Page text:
Friday, July 30, 2010
What Price Fame?
I’ve interviewed bestselling authors who have been accosted by fans asking for autographs, as though they were rock stars. There are also those who insist they have the plot for the Great American Novel, which they want you to write and share with them in the proceeds. Or fledgling authors who write asking, “Would you please read my manuscript?” Most, in my experience, have expected praise for their work, not suggestions for change.
The late Elmer Kelton, one of the West's best novelists, said, "Usually, if they are persistent, I'll promise to read the manuscript and give dubious advice if the person will write the book himself. Less than one in fifty will take me up on my offer, and the few times my hand has been called, I've bitten the bullet and read the manuscript."
While it’s flattering to have people recognize you in WalMart and ask about your books, how long are you willing to accommodate fans who ask for autographed pictures, ring your doorbell during dinner or constantly ask you to donate books for a local charity?
Elmore Leonard said, "While it's nice to get fan mail, a few letters a week, and being recognized on the street, the interviews are wearing me out. I'm asked questions about writing, and about my purpose in the way I write that I've never thought of before And I have to take time to think on the spot and come with an answer."
There are other pitfalls to writing success. One novelist couple was forced to move to a remote area of Wyoming, because a group of people took offense at something they wrote and literally threatened their lives. It may sound far-fetched, but it happens.
Linda Stafford, a Native American writer, said she made the mistake of commenting during a speech at a convention of 6,000: “Stop by for a cup of coffee if you’re ever in my area.” Although she and her husband live in the Colorado Rockies fifty miles from the nearest town, fans starting showing up all that summer to collect not only the coffee but pictures with the author, flowers from her garden and other souvenirs. They even asked to borrow food or use her shower. The couple finally resorted to putting up a sign warning: RATTLESNAKE VENOM FARM. DO NOT LEAVE YOUR CAR.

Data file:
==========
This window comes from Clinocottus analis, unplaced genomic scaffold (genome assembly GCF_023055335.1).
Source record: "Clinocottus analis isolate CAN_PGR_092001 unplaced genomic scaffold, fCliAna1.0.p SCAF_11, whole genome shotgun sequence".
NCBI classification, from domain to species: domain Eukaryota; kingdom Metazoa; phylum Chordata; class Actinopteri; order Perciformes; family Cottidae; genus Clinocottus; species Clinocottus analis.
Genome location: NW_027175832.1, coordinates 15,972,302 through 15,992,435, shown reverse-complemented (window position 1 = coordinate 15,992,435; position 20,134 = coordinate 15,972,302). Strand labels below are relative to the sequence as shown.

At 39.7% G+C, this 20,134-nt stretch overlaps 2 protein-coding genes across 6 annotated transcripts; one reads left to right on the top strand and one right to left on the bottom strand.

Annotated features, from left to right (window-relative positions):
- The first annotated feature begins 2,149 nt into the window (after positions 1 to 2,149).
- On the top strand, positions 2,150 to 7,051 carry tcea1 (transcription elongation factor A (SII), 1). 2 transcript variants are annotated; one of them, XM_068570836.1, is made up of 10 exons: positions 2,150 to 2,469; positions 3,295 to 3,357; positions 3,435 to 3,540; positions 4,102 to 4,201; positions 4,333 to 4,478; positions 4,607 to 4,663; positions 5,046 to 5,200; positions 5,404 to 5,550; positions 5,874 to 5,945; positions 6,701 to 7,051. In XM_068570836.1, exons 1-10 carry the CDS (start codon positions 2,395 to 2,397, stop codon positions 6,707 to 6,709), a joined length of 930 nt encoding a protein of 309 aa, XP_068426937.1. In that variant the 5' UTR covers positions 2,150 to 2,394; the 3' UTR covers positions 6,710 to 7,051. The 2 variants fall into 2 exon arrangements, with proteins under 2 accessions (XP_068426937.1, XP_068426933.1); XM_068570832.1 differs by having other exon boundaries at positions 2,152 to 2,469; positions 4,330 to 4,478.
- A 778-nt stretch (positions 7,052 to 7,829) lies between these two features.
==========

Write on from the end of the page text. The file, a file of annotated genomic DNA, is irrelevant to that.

“Don’t get me wrong,” she said. “I really do appreciate each person who buys one of my books. I would be nothing without my readers. But the very fans who love your books are the ones who will monopolize your time and energy and prevent you from writing. I’m now experienced enough, and tough enough, to say to myself that I owe my fans only a good story for their money. They aren’t buying a visit to my home, or a picture of me with Aunt Mable, or a look into my private life. When I’m on tour, I’m happy to sign books, pose for pictures and have coffee with them if I can fit it into my schedule, but when I’m home, I want my private life to stay private. I can finally say ‘No.’”
I wouldn’t be surprised if bestsellers have eight-foot iron fences surrounding their homes. Those of us who aren’t that well known might want to experience the aura of success for a while but tempting stalkers and fans who constantly ring your doorbell would eventually wear a writer down.
I’ve occasionally received email asking for autographed pictures from as far away as Greece, or autographed books to be auctioned off for a charitable event, which is flattering and I’ve gladly complied. But can you imagine that on a such a grand scale that you'd have to hire a secretary or PR firm to handle all the requests? No wonder Dean Koontz built a house large enough to accommodate every activity, away from mainstream America.
Now that we’ve moved to a mountaintop ranch more than a dozen miles from the nearest town--a great place to write--few people are going to come knocking at my door. It may get lonely up here. :-)